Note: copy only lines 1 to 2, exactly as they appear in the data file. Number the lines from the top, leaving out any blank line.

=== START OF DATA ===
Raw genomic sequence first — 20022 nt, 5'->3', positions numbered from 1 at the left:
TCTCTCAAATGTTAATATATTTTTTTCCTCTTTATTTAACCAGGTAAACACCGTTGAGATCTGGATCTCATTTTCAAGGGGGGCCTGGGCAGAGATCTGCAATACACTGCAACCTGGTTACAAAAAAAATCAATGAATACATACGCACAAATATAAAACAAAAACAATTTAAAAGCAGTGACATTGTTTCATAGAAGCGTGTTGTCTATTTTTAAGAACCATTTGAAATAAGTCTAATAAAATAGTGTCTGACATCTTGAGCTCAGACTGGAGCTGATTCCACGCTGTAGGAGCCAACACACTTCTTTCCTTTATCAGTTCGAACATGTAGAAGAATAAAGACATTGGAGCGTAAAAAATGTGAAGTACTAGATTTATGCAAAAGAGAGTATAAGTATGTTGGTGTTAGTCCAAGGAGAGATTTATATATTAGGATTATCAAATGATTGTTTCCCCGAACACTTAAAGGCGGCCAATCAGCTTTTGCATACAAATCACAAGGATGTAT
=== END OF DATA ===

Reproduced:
Raw genomic sequence first — 20022 nt, 5'->3', positions numbered from 1 at the left:
TCTCTCAAATGTTAATATATTTTTTTCCTCTTTATTTAACCAGGTAAACACCGTTGAGATCTGGATCTCATTTTCAAGGGGGGCCTGGGCAGAGATCTGCAATACACTGCAACCTGGTTACAAAAAAAATCAATGAATACATACGCACAAATATAAAACAAAAACAATTTAAAAGCAGTGACATTGTTTCATAGAAGCGTGTTGTCTATTTTTAAGAACCATTTGAAATAAGTCTAATAAAATAGTGTCTGACATCTTGAGCTCAGACTGGAGCTGATTCCACGCTGTAGGAGCCAACACACTTCTTTCCTTTATCAGTTCGAACATGTAGAAGAATAAAGACATTGGAGCGTAAAAAATGTGAAGTACTAGATTTATGCAAAAGAGAGTATAAGTATGTTGGTGTTAGTCCAAGGAGAGATTTATATATTAGGATTATCAAATGATTGTTTCCCCGAACACTTAAAGGCGGCCAATCAGCTTTTGCATACAAATCACAAGGATGTAT